I consider myself an involved father. I don’t just park my kids in front of movies for hours on end — I sit down and watch movies with them.
So take it on my authority: your appreciation of “Peter and the Starcatcher” — which opens Perseverance Theatre’s 38th season — depends on how old you are… at heart.
“Peter and the Starcatcher” is many things: enchanting, funny, fast-paced, visually arresting and clever. It is simultaneously complicated and simple, grown-up and childlike, base (there are more than a few “fart” jokes) and erudite (there’s also a joke about Philip Glass symphonies) — all wrapped up in what’s essentially a prequel to “Peter Pan.”
But “Peter Pan” it is not. There are no complicated set pieces — just canvas and rope and a few choice props — and no big song and dance numbers — though the play does include original music by Wayne Barker, ably performed by Kaylee Bonatakis and Jon Hays. Most importantly there’s no jerky “flying” around on “invisible” guywires. Instead, Perseverance’s production of “Peter and the Starcatcher” relies on inventiveness to evoke fantasy, which, in a way, makes the play even more fantastical.
Adapted by Rick Elice from a children’s novel by Dave Barry and Ridley Pearson, “Peter and the Starcatcher” tells the story of how a nameless orphan metamorphoses into the immortal Peter Pan — along with how the “Lost Boys” get “lost,” how Tinkerbell becomes a fairy and how a certain megalomaniacal pirate captain loses his hand (presumably to replace with a prosthetic hook). The show features ocean voyages, a shipwreck, a magic substance called “star-stuff,” a father and daughter who talk to each other in animal calls (sometimes remotely through glowing necklaces), a giant crocodile, pirates, mermaids and an island of natives who speak a language solely comprised of Italian food dishes.
If that sounds like a lot, well, it is (with a run time of 135 minutes, it’s also a bit long). But for those who can give themselves over to its whimsical, albeit frenetic, energy, “Peter and the Starcatcher” may be highly entertaining.
For one, the play looks great. As I said, the scenery is purposefully — and wonderfully — sparse (although the costuming, by Elizabeth Rocha, is purposefully — and wonderfully — elaborate). This leaves it up to the actors to create both the characters and the world they inhabit.
In other words, in “Peter and the Starcatcher,” the actors provide the settings. Under the resourceful direction of Teresa K. Pond, the new Producing Artistic Director of Cyrano’s in Anchorage, a modest cast of 12 not only portrays a host of lead and supporting roles, but also the holds of two boats, a jungle, a stormy ocean and an enchanted grotto, one scene flowing directly into the next. The actors take turns delivering narrative while the others assume poses of the action described, sometimes speaking lines in unison… occasionally in time to music. I’ve seen this type of kinetic theatre referred to as “locomotive storytelling.” Apt name. Hats off to the entire cast for the amount of time and effort it must have taken to achieve that level of synchrony.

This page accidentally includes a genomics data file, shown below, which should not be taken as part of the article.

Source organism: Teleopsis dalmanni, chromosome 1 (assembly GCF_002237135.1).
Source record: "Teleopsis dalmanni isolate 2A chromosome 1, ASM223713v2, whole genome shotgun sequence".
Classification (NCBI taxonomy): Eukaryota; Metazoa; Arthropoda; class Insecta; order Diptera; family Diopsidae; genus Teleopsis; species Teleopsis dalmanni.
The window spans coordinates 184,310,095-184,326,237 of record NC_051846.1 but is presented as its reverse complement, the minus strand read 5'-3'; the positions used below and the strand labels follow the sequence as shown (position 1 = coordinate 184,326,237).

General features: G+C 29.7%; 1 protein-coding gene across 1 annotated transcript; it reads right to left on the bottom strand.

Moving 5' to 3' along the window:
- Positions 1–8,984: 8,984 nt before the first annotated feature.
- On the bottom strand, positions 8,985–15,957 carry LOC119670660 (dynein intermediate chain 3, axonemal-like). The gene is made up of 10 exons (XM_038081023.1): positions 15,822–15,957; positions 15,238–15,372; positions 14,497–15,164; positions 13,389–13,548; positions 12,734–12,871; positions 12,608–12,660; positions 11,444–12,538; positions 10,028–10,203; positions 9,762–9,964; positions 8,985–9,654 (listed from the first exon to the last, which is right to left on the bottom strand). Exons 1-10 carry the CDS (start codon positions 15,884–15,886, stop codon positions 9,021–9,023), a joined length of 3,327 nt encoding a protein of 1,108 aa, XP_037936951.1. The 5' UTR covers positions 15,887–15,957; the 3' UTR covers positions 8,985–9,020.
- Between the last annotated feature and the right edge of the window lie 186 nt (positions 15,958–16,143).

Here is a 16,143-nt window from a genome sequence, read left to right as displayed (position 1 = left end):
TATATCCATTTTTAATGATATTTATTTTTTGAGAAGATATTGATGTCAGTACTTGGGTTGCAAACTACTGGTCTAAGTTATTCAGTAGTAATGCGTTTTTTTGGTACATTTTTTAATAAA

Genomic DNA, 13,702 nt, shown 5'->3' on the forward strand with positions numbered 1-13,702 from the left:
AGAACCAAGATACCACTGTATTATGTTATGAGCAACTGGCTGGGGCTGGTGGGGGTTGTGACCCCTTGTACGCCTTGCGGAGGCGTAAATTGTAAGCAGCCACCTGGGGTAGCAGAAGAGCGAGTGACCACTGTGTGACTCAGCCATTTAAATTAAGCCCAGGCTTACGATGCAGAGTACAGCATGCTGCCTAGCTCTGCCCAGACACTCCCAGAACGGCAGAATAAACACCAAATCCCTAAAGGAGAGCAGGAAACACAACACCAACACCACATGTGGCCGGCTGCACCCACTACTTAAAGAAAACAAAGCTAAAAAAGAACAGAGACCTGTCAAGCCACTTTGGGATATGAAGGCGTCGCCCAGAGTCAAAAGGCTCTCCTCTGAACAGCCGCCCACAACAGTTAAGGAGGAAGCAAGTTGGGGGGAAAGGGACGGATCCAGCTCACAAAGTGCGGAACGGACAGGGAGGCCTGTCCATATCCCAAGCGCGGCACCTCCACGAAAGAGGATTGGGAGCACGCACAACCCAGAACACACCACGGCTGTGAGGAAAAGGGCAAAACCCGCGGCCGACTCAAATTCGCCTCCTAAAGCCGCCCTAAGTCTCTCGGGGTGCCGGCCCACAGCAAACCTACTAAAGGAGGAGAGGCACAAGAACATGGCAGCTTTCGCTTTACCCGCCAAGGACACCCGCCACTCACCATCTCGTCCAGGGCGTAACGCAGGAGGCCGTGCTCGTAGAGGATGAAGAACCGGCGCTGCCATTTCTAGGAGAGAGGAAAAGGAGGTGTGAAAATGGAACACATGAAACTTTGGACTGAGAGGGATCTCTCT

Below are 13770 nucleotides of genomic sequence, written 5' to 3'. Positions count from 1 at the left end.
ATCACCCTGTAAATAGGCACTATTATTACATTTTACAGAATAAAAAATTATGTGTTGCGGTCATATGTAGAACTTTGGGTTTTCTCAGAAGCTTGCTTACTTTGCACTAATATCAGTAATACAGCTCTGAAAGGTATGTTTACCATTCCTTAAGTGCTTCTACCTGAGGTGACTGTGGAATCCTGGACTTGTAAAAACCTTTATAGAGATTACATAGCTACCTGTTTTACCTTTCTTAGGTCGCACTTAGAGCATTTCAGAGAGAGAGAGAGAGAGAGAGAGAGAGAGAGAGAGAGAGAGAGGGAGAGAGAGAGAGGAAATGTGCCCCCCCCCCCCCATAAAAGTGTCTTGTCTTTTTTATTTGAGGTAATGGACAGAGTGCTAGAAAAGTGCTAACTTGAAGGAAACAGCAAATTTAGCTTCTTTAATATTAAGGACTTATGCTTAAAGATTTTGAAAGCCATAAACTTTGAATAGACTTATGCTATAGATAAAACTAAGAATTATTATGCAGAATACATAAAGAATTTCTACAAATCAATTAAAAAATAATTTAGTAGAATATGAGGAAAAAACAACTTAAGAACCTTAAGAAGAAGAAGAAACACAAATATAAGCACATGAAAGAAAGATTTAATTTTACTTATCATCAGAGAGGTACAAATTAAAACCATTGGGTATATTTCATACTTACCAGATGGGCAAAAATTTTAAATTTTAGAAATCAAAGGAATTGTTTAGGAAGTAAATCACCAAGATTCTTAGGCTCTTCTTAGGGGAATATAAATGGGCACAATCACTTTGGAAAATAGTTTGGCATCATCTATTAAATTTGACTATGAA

Indeed, “Peter and the Starcatcher” is a true team effort, giving every cast member multiple moments to shine, from James Sullivan’s absurdly prim drag portrayal of Mrs. Bumbrake to “her” hapless paramour (and pirate) Smee (John Galas). As the 13-year-old Boy, Austin Roach, in his Perseverance Theatre debut, achieves a nice balance between adolescent boredom and adolescent hopefulness; Sylvia Kwan plays Molly, the aspiring starcatcher, with a charming precociousness.
However, “Peter and the Starcatcher” saves the juiciest, hammiest part for bombastically bumbling Captain Black Stache (Kelly Rossberg). Rossberg, also a newcomer to the Perseverance stage, has little choice but to inflate himself into the role; his ineffectual swashbuckling steals several scenes.
Oh, and I’d be remiss not to mention the crocodile, artfully rendered as a giant, looming shadow puppet. Who doesn’t love a giant, looming shadow puppet?
But of course, like I said, all this may be too much. With so many detours, some are bound to hit dead ends; with so many attempts at humor, some are bound to fall a little flat. Personally, I found the plot overly complex and some of the “tie-ins” to “Peter Pan” more convenient than organic. I also wonder what, exactly, a starcatcher does, because I don’t recall anyone catching any stars. Molly looked after a box of starstuff, but wouldn’t that make her a “starminder” or a “startender”? “Starwrangler”?
Obviously, all this might not matter to you. As long as you’re willing to go wherever the show wants to take you — no questions asked — you’ll probably love “Peter and the Starcatcher,” no matter your age. Does that mean it will make you feel like a kid again? I don’t know, but at my performance they sold out of cookies.
• Geoff Kirsch is a Juneau-based writer and humorist.